The Washington Post

D.C. attorney general’s office to investigate display of ammunition magazine on TV

The decision on whether anyone should be prosecuted after “Meet the Press” host David Gregory appeared to hold a high-capacity ammunition magazine on national television now belongs to the District’s Office of the Attorney General, authorities said Tuesday.

In an e-mail, a spokeswoman for D.C. Police Chief Cathy L. Lanier said her department has “completed the investigation into this matter, and the case has been presented to the OAG for a determination of the prosecutorial merit of the case.”

Possessing a magazine capable of holding 10 or more rounds of ammunition, even if empty, is a misdemeanor punishable by up to one year in jail and a $1,000 fine.

The question of how to proceed now rests with the office of Attorney General Irvin B. Nathan, which oversees prosecutions of some low-level offenses. A spokesman for Nathan said the office would not comment until a decision was made.

Gregory’s televised actions mobilized gun rights advocates and others nationwide; thousands have signed a White House petition urging the NBC host’s arrest.

The “Meet the Press” host is under investigation by D.C. police for displaying what appeared to be a high-capacity ammunition clip in an interview with the NRA’s Wayne LaPierre on Sunday. (The Fold/The Washington Post)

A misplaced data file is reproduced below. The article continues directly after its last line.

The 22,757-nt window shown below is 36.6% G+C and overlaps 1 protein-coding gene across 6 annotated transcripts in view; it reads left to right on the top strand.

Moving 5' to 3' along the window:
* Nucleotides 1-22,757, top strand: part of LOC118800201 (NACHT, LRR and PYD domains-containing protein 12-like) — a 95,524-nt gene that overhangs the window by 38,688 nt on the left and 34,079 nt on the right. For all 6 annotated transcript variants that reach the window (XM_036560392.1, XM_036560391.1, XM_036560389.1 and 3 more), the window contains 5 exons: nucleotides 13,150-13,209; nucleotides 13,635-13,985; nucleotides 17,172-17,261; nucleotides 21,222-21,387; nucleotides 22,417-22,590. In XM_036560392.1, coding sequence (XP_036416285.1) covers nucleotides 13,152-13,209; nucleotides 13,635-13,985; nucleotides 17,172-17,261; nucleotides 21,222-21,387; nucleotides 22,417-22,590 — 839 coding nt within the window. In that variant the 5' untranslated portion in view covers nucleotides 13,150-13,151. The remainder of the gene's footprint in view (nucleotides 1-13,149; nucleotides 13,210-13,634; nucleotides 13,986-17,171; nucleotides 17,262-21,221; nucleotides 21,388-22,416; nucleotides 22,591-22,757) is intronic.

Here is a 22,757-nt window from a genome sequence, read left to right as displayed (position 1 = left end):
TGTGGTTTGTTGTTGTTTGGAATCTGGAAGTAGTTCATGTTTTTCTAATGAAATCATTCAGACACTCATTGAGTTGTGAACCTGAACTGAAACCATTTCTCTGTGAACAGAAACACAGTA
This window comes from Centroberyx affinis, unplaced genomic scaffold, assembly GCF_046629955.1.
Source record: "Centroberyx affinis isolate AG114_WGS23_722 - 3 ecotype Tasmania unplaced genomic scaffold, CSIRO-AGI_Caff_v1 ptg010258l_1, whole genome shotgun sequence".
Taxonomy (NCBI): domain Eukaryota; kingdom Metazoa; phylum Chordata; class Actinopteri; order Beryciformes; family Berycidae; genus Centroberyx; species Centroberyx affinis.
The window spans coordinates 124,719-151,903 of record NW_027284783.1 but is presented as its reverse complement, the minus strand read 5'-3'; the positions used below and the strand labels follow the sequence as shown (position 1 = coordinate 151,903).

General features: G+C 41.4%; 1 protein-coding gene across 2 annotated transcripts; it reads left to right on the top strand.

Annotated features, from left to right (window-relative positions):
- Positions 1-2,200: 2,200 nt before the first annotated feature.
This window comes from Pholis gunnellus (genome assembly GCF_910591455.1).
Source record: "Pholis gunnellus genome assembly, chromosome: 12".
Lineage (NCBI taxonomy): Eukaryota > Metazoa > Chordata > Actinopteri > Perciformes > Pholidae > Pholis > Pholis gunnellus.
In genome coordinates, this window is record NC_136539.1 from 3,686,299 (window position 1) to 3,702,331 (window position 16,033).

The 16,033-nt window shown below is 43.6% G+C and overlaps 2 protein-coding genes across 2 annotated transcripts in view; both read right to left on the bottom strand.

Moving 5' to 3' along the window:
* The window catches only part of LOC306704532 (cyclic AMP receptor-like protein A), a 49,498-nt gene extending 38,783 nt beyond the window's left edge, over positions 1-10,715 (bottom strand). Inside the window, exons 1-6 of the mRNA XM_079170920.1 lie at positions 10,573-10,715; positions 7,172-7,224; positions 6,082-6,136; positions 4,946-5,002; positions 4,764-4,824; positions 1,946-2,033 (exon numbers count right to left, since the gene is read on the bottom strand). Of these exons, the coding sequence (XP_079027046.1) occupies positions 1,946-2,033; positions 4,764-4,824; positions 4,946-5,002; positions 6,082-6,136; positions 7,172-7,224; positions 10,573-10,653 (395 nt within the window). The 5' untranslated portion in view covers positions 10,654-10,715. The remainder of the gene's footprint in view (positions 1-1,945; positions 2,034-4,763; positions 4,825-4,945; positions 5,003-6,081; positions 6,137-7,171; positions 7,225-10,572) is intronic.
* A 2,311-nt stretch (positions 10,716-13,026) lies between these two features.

Many gun rights advocates pressed police to immediately arrest Gregory after he wielded the prop during a Dec. 23 interview with National Rifle Association chief executive Wayne LaPierre about the massacre in Newtown, Conn.

Those advocates argued that not charging Gregory would show D.C. police to be hypocritical in enforcing gun laws its chief believes are necessary to curtailing violence.

Viewers of “Meet the Press” e-mailed D.C. police after Gregory’s broadcast, and the Patriot Perspective blog received a response saying the matter “is currently being investigated.”

Police have said NBC asked them whether it was legally permissible to show the clip. Police said they told NBC it was not. Some published reports suggest that NBC also sought guidance from the U.S. Bureau of Alcohol, Tobacco, Firearms and Explosives, and got contradictory information.

Neither Gregory nor NBC has made any public statements regarding the case. An NBC spokeswoman declined comment Tuesday.

NRA President David Keene told CNN last month that he did not think Gregory should be prosecuted, saying the incident shows “in a very graphic way, perhaps not intentionally, but in a graphic way just how silly some of these laws are.”

Clarence Williams is the night police reporter for The Washington Post and has spent the better part of 13 years standing next to crime scene tape, riding in police cars or waking officials in the middle of night to gather information about breaking news in and around Washington.



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